In this context, it is unfortunate that the current access policies do not recognise the distinction between unauthorised copying and unauthorised access. Unauthorised copying is in the nature of copyright infringement. The current copyright law is adequate to deal with such infringements. On the other hand, unauthorised access pertains to a breach in security. It is the unauthorised access to data by unauthorised persons. This implies a security risk which requires technological solutions like encryption. The Copyright (Amendment) Act, 2012, not yet notified, has for the first time provided the legal basis for the use of technological solutions by introducing anti-circumvention provisions (e.g. encryption) to overcome security challenges in the digital environment. Regrettably, though, the amending law does not distinguish between the two prongs of anti-circumvention provisions, i.e. unauthorised access and unauthorised copying. In other words, there is no distinction between technological measures which prevent unauthorised access to a copyrighted work and technological measures that prevent unauthorised copying of a copyrighted work. This is a serious flaw. It is important to understand that unauthorised access and unauthorised copying of data are not interchangeable concepts. This serious infirmity is bound to negatively impact the government’s ability to balance national security objectives with its ability to generate revenue from license fees by granting licenses to enable various types of value-added GI products that can compete in the international market, without compromising on national security.
Intrinsic to the government’s ability to employ anti-circumvention provision to prevent unauthorised access is the need to provide a statutory basis for deployment of encryption levels at a minimum 128-258 bit length, as per international norms, to protect data and communications from interception. This is especially critical in view of rampant global instances of cyber attacks, particularly on government sites. However, the current Information Technology Act, 2000 restricts the use of encryption technology at 40 bits length level. The use of higher encryption levels requires prior approval from the Department of Information Technology (DIT). It would be in national interest for the government to announce the first national encryption policy, if only to acknowledge the fact that banks, including Reserve Bank of India are already using 128/higher bit length. In so doing, Survey of India, National Remote Sensing Centre, and National GI Organisation (NGIO) will be provided the legal basis to embed appropriate levels of encryption to prevent unauthorised access to geo-information. It will also give impetus to e-commerce including the banking, insurance and information security sectors by providing protection to personal data.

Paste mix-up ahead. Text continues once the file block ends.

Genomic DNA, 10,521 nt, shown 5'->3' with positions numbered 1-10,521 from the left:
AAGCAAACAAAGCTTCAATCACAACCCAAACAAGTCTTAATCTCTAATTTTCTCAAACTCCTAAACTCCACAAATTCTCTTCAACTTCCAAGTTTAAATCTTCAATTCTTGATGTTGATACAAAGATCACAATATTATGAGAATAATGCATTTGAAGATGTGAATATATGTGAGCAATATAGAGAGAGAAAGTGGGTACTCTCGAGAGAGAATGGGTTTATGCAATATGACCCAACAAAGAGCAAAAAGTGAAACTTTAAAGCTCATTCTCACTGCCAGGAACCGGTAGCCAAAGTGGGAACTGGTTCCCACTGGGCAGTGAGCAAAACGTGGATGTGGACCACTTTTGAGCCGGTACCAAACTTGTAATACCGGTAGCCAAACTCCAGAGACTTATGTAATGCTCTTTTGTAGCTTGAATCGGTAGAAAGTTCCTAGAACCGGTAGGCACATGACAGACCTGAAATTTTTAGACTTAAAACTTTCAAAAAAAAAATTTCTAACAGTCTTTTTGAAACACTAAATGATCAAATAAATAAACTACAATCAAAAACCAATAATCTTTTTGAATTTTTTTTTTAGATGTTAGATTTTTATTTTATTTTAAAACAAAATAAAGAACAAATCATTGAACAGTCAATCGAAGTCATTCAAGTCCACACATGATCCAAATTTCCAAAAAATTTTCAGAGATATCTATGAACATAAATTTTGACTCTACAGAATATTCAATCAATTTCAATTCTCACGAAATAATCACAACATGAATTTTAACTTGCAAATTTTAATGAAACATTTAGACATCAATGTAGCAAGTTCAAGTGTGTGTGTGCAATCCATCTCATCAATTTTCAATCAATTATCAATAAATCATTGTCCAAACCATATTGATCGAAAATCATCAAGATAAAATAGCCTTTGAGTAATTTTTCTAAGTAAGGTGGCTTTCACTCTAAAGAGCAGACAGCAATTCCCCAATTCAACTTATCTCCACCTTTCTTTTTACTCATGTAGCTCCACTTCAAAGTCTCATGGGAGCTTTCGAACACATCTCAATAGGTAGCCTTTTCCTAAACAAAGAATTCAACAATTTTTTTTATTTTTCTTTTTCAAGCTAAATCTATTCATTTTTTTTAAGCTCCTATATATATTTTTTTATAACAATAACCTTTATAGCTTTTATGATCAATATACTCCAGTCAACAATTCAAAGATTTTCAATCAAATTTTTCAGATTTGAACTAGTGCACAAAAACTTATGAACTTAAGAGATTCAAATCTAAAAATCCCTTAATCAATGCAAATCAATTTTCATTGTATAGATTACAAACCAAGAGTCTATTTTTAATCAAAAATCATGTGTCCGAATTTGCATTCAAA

The Right to Control has certain obligations. Failure to fulfill these obligations may result in product liability action against NGIO. NGIO has an obligation to ensure privacy of information pertaining to individuals that may be contained in GI datasets. This is, of course, in addition to the obligation to protect GI information connected to national security. A breach of privacy of an individual will invite product liability action.
Obligations specific to GI include accuracy, integrity and quality of GI data. In general, a user’s perception of GIS data, particularly when sourced from government agency, is that it is accurate and reliable, even though this may not always be the case. Thus, product liability litigation that questions the accuracy, integrity and quality of spatial data and pins liability on NGIO for harm caused to the user from the: (i) use (ii) misuse (iii) inappropriate use of GI data and information and (iv) consequences of implementing flawed public policies and decisions based on inaccurate GI data, is bound to surface.
A national GI policy may not succeed without a technology convergence across sectors in terms of policies and regulations. The present style of governance in India clearly indicates that successful implementation will depend on overcoming the first challenge – to get the different arms of the government to understand that governance in the satellite-enabled digital world is essentially horizontally connected across sectors. Governance can no longer remain an amalgam of un-connected independent vertical turfs. In specific context of GI, notwithstanding the reluctance to review the relevance of existing GI data access policy, it is imperative to understand that national security and national interest would be best served through appropriate convergence of technologies. Perhaps the beginning of convergence in sector-specific governance as the way to achieve stated objectives has already been made. The National Telecom Policy-2012 has proposed, in the context establishing ‘telecom infrastructure,’ a strategy to mandate mapping and submission of information on infrastructure assets on the standards-based inter-operable GIS platform by all telecom infrastructure/ service providers to the licensor. Clearly, the time is right to roll out a national GI Policy in India.